Beaver dams also may negatively affect other natural resources. For example, dams can serve as barriers to migrating fish and cause inundation and siltation of rare plant and animal habitats.
There are also instances when landowners are unwilling to tolerate any beaver activity on or near their property. Unfortunately, there are no known repellents that are effective against beavers and harassment generally does not cause beavers to abandon a site. In rare instances, such as when a young beaver has not established a territory, continual removal of dam material may persuade it to abandon the site (see Breaching of Dams).
In an effort to assist landowners with beaver conflicts, following are descriptions of a number of options that may help alleviate problems caused by beavers.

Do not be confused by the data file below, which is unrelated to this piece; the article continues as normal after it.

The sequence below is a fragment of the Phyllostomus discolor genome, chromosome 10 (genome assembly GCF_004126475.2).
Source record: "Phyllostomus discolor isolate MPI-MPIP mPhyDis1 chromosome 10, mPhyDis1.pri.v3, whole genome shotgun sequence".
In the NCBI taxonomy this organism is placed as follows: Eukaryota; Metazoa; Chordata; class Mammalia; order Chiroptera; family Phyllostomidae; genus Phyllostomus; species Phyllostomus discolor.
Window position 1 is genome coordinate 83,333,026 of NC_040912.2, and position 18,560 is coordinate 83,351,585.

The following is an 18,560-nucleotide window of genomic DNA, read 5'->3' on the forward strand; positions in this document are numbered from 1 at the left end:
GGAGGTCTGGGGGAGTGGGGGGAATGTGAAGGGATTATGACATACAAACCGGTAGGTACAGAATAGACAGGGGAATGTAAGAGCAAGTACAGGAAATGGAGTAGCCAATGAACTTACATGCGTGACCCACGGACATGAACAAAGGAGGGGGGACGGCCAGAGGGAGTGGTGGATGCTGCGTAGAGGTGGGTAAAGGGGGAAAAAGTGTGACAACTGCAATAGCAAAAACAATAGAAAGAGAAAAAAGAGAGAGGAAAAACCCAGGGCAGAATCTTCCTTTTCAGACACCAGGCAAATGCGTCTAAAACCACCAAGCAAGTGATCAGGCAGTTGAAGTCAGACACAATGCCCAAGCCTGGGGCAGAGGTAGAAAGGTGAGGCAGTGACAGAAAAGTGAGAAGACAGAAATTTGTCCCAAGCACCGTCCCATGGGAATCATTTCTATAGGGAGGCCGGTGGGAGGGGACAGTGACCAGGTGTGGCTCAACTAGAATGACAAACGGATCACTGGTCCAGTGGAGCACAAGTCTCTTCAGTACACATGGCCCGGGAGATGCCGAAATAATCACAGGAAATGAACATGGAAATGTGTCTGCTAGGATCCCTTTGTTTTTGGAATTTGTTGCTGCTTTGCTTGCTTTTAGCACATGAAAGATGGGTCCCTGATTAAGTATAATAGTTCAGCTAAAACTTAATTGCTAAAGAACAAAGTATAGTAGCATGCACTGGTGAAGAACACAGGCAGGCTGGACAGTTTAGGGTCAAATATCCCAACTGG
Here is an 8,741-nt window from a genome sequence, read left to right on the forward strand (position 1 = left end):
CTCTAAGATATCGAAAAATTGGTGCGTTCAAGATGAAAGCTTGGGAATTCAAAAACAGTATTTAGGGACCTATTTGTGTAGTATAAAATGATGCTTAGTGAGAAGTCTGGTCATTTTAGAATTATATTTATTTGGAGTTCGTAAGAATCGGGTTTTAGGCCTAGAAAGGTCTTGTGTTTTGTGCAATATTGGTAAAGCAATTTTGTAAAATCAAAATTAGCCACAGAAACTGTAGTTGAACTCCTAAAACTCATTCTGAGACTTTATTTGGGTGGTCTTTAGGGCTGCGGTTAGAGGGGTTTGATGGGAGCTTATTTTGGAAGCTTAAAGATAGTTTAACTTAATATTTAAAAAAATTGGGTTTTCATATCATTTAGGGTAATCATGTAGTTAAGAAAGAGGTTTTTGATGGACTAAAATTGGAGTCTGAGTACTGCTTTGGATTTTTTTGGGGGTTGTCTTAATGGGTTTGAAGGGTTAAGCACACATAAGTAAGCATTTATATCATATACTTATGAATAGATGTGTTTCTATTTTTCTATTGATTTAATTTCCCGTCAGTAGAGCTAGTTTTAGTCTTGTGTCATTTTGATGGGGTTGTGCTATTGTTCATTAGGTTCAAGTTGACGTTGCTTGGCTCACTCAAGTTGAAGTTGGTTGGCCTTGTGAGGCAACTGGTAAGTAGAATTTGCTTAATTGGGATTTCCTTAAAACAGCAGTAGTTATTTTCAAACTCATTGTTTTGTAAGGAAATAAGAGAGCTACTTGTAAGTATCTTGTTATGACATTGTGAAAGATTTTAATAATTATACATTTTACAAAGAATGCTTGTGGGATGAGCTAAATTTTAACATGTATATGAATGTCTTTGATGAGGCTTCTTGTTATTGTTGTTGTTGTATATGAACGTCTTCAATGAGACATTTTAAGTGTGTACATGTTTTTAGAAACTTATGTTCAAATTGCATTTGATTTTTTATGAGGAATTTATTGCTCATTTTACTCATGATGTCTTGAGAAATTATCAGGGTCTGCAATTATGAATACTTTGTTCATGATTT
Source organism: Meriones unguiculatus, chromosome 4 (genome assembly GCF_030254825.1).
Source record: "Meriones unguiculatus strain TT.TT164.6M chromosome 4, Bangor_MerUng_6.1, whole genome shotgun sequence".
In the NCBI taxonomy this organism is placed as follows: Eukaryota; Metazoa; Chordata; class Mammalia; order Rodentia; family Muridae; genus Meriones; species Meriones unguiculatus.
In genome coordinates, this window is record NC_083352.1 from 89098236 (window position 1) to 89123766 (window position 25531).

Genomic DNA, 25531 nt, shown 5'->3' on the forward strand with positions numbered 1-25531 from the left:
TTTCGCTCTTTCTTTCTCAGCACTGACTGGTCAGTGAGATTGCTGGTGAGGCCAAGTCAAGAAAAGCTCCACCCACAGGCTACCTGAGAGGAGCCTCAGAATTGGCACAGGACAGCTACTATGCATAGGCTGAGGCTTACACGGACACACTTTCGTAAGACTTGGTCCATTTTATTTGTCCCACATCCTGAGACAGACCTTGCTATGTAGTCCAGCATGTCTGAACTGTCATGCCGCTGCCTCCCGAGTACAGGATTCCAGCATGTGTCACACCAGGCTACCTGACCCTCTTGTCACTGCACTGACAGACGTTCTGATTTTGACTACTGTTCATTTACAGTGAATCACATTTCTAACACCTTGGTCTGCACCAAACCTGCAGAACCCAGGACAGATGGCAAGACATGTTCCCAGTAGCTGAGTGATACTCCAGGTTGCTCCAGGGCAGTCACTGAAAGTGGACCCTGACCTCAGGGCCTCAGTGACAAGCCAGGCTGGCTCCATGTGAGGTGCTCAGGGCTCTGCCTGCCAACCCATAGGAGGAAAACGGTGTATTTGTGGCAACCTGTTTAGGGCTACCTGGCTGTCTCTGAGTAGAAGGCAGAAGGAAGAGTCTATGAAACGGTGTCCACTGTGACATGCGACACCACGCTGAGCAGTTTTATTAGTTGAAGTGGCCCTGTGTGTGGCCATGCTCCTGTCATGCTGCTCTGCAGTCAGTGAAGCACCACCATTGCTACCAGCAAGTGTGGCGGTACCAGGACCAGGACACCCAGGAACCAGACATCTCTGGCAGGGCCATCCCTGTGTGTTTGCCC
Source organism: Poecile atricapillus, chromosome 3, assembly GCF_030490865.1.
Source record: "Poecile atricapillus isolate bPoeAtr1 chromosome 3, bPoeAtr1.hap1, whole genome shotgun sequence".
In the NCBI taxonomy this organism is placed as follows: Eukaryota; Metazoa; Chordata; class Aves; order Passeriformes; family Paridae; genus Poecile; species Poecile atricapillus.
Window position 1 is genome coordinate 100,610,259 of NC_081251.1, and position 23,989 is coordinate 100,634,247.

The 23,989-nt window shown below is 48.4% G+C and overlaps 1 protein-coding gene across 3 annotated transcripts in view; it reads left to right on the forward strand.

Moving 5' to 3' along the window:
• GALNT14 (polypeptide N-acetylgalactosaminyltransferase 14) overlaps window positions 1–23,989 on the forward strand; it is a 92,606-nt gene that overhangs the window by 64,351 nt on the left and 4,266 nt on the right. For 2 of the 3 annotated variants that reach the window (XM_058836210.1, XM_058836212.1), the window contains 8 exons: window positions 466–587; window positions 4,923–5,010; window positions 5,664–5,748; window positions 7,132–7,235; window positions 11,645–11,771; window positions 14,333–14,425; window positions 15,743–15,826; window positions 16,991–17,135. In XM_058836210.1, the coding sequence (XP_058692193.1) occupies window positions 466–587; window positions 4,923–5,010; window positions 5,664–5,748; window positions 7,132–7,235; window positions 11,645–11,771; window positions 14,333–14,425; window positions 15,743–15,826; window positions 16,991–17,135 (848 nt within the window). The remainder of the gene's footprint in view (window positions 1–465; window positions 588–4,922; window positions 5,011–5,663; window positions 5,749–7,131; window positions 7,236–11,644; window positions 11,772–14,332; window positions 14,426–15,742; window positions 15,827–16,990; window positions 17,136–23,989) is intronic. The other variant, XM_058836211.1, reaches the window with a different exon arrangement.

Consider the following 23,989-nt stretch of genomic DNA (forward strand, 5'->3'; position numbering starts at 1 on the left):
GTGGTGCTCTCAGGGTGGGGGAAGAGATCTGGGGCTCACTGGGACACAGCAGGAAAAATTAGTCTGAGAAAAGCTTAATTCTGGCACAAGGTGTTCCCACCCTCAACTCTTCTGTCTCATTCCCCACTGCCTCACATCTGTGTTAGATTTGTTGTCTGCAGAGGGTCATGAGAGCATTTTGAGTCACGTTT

Tolerance: In many instances, people experience relatively insignificant beaver damage, such as the cutting of trees around a pond or lake or the flooding of an existing wetland area. The beavers are simply doing what is natural and tolerating that activity is part of coexisting with wildlife. The changes that occur when beavers flood an existing wetland, dam a stream or flood standing trees may be aesthetically unpleasant to landowners. However, people should realize that wetlands are dynamic systems that change over time. The Wildlife Division encourages landowners to develop a tolerance and appreciation of beavers and the benefits they provide for wildlife and humans alike.
Protecting Trees and Shrubs: The most effective way to protect trees and shrubs from being cut by beavers is to place heavy-gauge fencing with a mesh opening of no more than 2-inch x 4-inch around the base of the plant, six inches away from the trunk and extending to a height of four feet. (Chicken wire will not deter the powerful chewing of beavers.)